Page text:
Kick the Dog: When the father and son catch up to the man who stole from them, the father engages in some Disproportionate Retribution, ordering him to strip naked and throw his belongings in their cart. This, in short, gave him a death sentence by hypothermia.
Nameless Narrative: No characters are named throughout the novel. Double subverted with an old tramp the man and his son meet at one point, who claims his name is Ely, before revealing it isn't, and that he doesn't want to tell them his real name.
Pet the Dog: A couple from the scavengers who pick up the boy at the end of the book, showing that they're safe and trustworthy people to be around. They cover the father with a blanket like they'd promised, and insist the boy keeps his gun when he tries to give it to them.
Purple Prose: In some sections, usually during dream sequences or between settings, the narrator tends to wander off and wax philosophically for a page or two before snapping back to the plot at hand. Beige prose sprinkled with purple patches.
Rape as Drama: Alluded to as one of the many perils on the road (one of the nomadic groups keeps a pack of teenaged sex-slaves on dog collars) - not least because it's often the precursor to something worse.
Real Is Gray: Justified in that ash has blotted out the sun for years and most of Earth's flora and fauna are dead.
Red Herring: The final bullet is ultimately never used.
Scenery Gorn: So very much. In this world, ashes fall like snow.
Schmuck Bait: Averted. The man finds a jar of preserved fruit in an abandoned house. It looks very nice, but "other people hadn't trusted it, and in the end, neither did he."
Sliding Scale of Idealism Versus Cynicism: There's a whole cottage industry that's sprung up around debating this question. As noted in the description, there's a group that believes the book is mind-shatteringly depressing. There's another group that believes The Road is, through all the death and misery, a chronicle of the strength and beauty of the human spirit.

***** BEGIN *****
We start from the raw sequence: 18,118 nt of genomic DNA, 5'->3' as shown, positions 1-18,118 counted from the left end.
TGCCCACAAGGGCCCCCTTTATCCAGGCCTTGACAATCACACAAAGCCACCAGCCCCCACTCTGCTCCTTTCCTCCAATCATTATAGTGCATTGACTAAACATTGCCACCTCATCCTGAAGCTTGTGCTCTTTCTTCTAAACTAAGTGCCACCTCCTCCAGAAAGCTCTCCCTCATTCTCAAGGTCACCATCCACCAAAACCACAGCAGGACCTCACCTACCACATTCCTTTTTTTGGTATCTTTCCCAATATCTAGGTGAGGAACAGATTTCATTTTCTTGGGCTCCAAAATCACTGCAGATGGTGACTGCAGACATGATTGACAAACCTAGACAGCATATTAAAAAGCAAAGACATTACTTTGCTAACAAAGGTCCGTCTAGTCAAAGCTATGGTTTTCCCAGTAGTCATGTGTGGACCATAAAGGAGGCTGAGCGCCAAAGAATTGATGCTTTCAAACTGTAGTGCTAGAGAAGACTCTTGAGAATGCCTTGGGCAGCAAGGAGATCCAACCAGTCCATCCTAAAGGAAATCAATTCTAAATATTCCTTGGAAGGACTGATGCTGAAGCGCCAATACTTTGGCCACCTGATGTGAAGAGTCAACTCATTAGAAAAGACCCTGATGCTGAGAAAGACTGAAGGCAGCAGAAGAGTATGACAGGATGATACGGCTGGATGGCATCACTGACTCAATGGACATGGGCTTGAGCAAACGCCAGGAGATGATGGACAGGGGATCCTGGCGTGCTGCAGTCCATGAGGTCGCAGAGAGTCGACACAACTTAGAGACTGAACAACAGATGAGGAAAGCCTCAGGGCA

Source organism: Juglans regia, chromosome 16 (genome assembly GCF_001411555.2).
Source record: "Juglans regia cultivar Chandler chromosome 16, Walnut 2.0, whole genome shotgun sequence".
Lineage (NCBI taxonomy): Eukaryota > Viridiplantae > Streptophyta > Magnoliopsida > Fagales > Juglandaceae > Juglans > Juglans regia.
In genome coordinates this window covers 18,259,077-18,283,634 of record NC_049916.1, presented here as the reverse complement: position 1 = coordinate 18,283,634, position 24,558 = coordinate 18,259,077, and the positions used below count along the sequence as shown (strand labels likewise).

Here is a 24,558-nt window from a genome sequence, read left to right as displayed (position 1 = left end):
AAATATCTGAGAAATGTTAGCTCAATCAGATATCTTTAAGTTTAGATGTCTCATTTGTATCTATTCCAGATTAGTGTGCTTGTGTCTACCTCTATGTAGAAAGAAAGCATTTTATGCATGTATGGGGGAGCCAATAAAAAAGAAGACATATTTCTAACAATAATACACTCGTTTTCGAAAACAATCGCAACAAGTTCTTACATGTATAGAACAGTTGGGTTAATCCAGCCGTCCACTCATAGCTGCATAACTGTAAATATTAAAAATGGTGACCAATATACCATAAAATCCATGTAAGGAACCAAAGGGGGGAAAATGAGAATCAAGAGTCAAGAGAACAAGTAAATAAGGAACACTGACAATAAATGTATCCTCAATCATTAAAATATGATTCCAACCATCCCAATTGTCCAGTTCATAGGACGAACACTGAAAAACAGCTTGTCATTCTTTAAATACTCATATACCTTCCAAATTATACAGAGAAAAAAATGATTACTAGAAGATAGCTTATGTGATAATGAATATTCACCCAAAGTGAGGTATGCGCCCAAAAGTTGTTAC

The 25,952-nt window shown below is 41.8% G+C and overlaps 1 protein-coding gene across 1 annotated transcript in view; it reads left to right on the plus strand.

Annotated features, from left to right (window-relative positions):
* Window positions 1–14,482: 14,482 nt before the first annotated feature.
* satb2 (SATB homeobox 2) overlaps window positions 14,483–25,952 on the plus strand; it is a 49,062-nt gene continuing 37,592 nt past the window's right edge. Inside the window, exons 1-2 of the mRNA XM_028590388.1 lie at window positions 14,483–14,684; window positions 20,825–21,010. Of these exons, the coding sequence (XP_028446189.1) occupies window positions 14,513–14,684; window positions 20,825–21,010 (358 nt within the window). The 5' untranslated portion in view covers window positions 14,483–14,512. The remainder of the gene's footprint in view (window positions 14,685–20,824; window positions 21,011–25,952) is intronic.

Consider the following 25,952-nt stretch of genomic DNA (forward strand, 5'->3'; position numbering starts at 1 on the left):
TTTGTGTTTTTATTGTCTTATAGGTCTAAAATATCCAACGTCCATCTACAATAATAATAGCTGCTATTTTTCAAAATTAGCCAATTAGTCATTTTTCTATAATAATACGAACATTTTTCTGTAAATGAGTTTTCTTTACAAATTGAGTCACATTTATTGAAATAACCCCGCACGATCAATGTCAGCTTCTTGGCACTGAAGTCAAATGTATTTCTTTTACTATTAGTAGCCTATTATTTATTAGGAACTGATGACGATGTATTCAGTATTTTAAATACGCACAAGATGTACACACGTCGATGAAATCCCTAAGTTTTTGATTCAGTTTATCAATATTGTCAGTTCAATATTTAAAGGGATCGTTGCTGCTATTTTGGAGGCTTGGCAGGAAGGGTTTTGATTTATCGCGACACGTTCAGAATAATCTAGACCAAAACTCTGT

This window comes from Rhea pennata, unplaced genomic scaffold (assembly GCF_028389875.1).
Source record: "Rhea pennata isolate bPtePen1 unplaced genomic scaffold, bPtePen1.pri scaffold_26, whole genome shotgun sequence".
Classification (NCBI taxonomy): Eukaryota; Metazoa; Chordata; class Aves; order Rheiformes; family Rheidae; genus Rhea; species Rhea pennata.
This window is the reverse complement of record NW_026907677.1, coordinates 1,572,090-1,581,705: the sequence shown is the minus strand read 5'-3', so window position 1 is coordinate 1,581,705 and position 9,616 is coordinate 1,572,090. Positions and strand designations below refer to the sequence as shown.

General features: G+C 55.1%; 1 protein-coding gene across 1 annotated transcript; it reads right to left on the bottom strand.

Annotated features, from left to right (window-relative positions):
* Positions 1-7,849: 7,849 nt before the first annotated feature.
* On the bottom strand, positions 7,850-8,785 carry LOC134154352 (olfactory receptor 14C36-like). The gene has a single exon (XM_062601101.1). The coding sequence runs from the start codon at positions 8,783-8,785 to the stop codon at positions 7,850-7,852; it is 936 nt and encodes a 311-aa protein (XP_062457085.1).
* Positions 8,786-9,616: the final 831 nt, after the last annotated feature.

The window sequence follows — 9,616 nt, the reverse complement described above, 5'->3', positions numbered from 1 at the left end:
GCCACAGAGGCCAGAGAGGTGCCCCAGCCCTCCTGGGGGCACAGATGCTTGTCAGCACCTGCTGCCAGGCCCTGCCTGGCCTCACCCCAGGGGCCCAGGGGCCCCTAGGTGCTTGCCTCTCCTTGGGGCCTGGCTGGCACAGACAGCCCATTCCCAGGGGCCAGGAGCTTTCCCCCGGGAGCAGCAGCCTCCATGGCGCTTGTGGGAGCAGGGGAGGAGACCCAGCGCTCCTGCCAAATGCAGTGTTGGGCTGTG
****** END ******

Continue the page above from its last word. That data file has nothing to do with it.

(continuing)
Throw the Dog a Bone: The boy loses his father, his only source of joy, comfort, peace of mind, and protection. Just as the story sets him up to travel the world as The Aloner, some scavengers who have been following them and claim to "carry the fire" appear... and by all the available evidence, they're trustworthy. The two kids in their group look healthy, and best of all, not gnawed-upon..
Unspecified Apocalypse: What happened to the world and how it happened is only mentioned in bits and pieces, not enough to come to a conclusion. The novel is more about the eventual fate of its two characters more so than the mystery of the past.
What the Hell, Hero?: The father forces the thief who stole their gear to strip at gunpoint, then leaves him helpless beside the road. He will almost assuredly die painfully as a result. The boy lampshades this.
Arc Words: "Why are you following us?" or some variant thereof by various characters.
Better to Die Than Be Killed: When the man and his son are surprised by the return of the cannibals and hide in the bathroom upstairs, the father, upon hearing one of them climbing the stairs, puts his gun against his son's forehead and prepares to use his last bullet to spare him the horror of being captured. Ultimately averted thanks to the prisoners breaking out who distract the cannibals long enough to allow them to make their escape.
Only Sane Man: Some see the mother as this, since she preferred to die rather than struggle in this ruined world.
Pet the Dog: Just like in the book, the father forces the thief to strip naked and plans to leave him behind like that, essentially dooming him. However, due to the son's pleas they go back to where they left him to give him back his clothes. Although he isn't there when they get there, they leave behind his clothes and a can of food.
The house in the flashbacks, if you notice closely, gradually decays as time passes, from more-or-less pristine to a dilapidated shell of its former self. It also helps that some form of EMP shut down just about everything electronic from day one.
Real Is Brown: Combined with relentless Scenery Gorn like woah. Much of the movie was filmed in an abandoned strip-mine, which is about as close as you can get to a Real Life post-apocalyptic wasteland.
Throw the Dog a Bone: On top of the boy finding a new family in the end like in the book, birds and animals can be heard during the credits, assuring us that the world isn't completely dead and life will go on.
On top of that, it was mentioned in the beginning of the movie that every animal died. But they find a beetle towards the end. Not to forget, the family in the end has a rather healthy dog.
Would Hurt a Child: As to be expected for the setting there are several people who would have no problem with hurting the boy if given the chance.